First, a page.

Russian cosmonaut Oleg Kononenko, American astronaut Anne McClain, and Canadian astronaut David Saint-Jacques successfully launched at 6:31 a.m. ET from the Baikonur Cosmodrome in Kazakhstan and went into orbit a short time later.
NASA said, the launch comes less than two months after a booster failure forced a Soyuz spacecraft carrying Russian cosmonaut Alexey Ovchinin and United States astronaut Nick Hague to make an emergency landing.
Kononenko, McClain and Saint-Jacques smiled and gave thumbs up to the cheering crowd including relatives as they ascended into the Soyuz capsule.
At a press conference on the eve of the launch, crew commander Kononenko said the astronauts "absolutely" trusted teams preparing for the flight.
Aboard the International Space Station, he will conduct a number of science experiments, with some focusing on the physical effects of the weak gravity astronauts experience in orbit as well as how to provide remote medical care.
"We are psychologically and technically prepared for blast-off and any situation which, God forbid, may occur on board", the 54-year-old said. It is the first mission since an aborted launch in October. "We feel very ready for it", she said. A Russian investigation attributed the failure to a sensor that was damaged during the rocket's final assembly.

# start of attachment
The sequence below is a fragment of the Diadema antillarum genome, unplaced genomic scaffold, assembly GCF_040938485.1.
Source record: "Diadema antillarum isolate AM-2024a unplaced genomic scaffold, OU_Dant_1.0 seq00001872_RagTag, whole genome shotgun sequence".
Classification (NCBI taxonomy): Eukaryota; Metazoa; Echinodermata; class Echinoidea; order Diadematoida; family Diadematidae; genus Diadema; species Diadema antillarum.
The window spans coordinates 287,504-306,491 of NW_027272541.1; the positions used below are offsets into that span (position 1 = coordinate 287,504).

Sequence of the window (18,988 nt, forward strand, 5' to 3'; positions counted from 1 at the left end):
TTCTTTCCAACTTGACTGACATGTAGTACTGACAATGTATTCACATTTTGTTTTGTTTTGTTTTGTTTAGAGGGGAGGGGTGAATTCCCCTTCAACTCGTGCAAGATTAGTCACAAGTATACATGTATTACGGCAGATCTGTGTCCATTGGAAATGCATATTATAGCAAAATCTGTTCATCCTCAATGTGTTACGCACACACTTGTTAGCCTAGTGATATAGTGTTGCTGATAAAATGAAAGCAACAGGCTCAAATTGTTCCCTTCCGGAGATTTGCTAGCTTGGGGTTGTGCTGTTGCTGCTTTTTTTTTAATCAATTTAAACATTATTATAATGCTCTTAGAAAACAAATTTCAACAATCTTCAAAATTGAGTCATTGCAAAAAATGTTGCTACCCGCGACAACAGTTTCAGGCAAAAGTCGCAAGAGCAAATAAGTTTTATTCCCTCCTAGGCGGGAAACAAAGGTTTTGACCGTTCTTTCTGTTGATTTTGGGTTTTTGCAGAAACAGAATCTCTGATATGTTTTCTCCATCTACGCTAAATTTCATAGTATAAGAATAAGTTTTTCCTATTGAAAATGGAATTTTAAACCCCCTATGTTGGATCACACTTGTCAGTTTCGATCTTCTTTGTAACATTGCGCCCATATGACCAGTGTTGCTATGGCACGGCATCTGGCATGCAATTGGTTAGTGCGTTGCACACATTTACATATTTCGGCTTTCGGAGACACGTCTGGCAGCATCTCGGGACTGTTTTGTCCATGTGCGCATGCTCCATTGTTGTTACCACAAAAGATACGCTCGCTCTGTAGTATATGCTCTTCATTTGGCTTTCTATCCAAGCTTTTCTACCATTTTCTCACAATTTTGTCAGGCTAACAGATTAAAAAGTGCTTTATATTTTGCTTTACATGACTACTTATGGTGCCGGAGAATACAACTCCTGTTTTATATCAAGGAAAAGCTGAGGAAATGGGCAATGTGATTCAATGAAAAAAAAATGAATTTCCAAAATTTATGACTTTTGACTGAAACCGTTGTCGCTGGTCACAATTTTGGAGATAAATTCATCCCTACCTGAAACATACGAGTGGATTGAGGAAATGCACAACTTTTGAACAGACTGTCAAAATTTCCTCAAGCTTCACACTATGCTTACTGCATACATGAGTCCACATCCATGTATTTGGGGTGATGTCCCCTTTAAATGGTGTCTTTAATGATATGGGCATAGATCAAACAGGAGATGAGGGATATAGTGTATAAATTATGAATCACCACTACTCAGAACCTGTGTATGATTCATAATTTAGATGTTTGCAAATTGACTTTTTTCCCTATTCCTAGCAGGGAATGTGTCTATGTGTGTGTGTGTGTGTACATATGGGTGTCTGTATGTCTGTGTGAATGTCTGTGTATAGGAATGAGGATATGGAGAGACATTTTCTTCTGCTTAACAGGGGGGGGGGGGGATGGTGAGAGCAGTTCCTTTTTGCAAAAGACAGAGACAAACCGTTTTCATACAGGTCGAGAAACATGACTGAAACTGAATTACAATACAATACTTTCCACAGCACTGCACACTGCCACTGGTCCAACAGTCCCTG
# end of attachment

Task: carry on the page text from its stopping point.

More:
A Russian Soyuz rocket rises from the Baikonur Cosmodrome in Kazakhstan, carrying three spacefliers into orbit.
In a successful rehearsal for today's flight, a Soyuz cargo vessel took off on 16 November from Baikonur and delivered several tonnes of food, fuel and supplies to the ISS.
Now that crewed flights have resumed, Gerst and two other crew members, NASA's Serena Auñón-Chancellor and Russia's Sergey Prokopyev, are due to head back to Earth on December 19.
During their mission, members of the crew are scheduled to embark on a spacewalk to further probe a mysterious hole that caused a loss of air pressure on-board the ISS in August.
After NASA retired the Space Shuttle in 2011, Russian Soyuz rockets have been the only way to get people to the International Space Station.